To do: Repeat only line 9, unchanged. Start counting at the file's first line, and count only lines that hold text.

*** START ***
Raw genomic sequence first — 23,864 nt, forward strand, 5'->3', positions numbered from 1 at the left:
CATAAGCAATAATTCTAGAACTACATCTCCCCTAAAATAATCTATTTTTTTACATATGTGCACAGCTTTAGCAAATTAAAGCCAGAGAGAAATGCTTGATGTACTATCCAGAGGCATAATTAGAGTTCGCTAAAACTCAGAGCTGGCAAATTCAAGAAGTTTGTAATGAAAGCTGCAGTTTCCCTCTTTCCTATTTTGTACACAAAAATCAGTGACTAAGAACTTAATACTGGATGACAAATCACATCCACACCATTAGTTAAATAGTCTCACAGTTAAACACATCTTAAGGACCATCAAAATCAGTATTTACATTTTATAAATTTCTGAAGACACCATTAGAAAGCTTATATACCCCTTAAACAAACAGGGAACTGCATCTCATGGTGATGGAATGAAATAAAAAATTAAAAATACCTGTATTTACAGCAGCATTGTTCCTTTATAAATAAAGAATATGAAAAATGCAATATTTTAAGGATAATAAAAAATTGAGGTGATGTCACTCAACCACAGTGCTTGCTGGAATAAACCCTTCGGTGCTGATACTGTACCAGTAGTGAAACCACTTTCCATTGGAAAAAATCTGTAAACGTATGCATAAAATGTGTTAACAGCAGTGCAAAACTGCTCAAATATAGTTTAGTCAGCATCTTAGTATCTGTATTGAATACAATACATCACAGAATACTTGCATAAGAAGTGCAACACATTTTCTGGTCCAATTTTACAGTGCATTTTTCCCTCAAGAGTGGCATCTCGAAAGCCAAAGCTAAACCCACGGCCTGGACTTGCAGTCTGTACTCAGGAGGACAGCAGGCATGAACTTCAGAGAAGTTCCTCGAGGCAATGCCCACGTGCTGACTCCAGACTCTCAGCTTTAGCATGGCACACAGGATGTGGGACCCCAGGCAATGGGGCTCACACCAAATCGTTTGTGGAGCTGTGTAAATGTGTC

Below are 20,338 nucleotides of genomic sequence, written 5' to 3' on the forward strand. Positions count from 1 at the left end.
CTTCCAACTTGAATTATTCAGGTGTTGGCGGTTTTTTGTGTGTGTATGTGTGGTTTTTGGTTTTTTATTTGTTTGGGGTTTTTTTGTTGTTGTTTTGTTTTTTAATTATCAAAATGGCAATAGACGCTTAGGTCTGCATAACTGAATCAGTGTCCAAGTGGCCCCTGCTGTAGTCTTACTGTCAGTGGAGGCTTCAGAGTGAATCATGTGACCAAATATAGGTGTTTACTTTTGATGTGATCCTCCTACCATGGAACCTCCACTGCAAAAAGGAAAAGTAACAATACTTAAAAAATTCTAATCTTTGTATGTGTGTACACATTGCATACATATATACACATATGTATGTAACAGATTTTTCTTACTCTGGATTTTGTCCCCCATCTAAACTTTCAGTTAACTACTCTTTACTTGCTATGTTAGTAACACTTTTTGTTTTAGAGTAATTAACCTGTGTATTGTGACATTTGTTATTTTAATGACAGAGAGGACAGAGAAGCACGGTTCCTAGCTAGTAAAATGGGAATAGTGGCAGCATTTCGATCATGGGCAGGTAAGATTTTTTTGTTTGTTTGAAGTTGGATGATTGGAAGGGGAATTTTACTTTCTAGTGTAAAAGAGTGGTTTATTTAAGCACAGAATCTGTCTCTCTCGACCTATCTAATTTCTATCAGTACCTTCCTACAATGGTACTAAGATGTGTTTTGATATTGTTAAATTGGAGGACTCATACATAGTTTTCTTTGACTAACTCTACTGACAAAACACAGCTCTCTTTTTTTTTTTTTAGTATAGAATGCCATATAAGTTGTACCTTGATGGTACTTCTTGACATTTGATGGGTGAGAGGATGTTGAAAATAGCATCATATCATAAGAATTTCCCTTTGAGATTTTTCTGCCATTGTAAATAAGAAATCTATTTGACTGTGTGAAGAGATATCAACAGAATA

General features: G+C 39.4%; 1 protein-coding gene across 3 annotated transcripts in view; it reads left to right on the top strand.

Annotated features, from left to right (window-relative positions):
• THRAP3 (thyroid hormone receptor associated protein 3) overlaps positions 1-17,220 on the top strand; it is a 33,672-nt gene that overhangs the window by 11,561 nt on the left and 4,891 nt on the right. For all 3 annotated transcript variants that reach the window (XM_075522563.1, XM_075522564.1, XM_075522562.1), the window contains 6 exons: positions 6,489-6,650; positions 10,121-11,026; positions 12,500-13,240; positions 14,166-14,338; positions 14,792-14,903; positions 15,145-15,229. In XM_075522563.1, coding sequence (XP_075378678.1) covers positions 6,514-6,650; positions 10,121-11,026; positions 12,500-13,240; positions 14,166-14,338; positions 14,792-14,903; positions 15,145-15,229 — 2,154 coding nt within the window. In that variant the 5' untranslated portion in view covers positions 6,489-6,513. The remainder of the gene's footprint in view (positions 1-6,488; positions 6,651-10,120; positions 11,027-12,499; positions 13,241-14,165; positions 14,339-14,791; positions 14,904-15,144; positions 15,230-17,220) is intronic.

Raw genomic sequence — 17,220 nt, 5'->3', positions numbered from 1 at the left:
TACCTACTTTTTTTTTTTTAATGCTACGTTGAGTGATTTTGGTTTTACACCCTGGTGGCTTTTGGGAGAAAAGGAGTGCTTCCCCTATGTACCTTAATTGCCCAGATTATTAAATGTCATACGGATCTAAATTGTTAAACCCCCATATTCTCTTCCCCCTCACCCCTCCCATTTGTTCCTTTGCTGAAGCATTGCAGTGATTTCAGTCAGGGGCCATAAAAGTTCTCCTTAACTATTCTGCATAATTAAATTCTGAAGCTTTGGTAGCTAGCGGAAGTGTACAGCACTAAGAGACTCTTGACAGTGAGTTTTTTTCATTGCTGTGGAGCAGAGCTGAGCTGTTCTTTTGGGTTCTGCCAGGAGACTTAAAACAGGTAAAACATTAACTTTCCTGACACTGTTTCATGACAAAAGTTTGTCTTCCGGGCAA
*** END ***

TACCTACTTTTTTTTTTTTAATGCTACGTTGAGTGATTTTGGTTTTACACCCTGGTGGCTTTTGGGAGAAAAGGAGTGCTTCCCCTATGTACCTTAATTGCCCAGATTATTAAATGTCATACGGATCTAAATTGTTAAACCCCCATATTCTCTTCCCCCTCACCCCTCCCATTTGTTCCTTTGCTGAAGCATTGCAGTGATTTCAGTCAGGGGCCATAAAAGTTCTCCTTAACTATTCTGCATAATTAAATTCTGAAGCTTTGGTAGCTAGCGGAAGTGTACAGCACTAAGAGACTCTTGACAGTGAGTTTTTTTCATTGCTGTGGAGCAGAGCTGAGCTGTTCTTTTGGGTTCTGCCAGGAGACTTAAAACAGGTAAAACATTAACTTTCCTGACACTGTTTCATGACAAAAGTTTGTCTTCCGGGCAA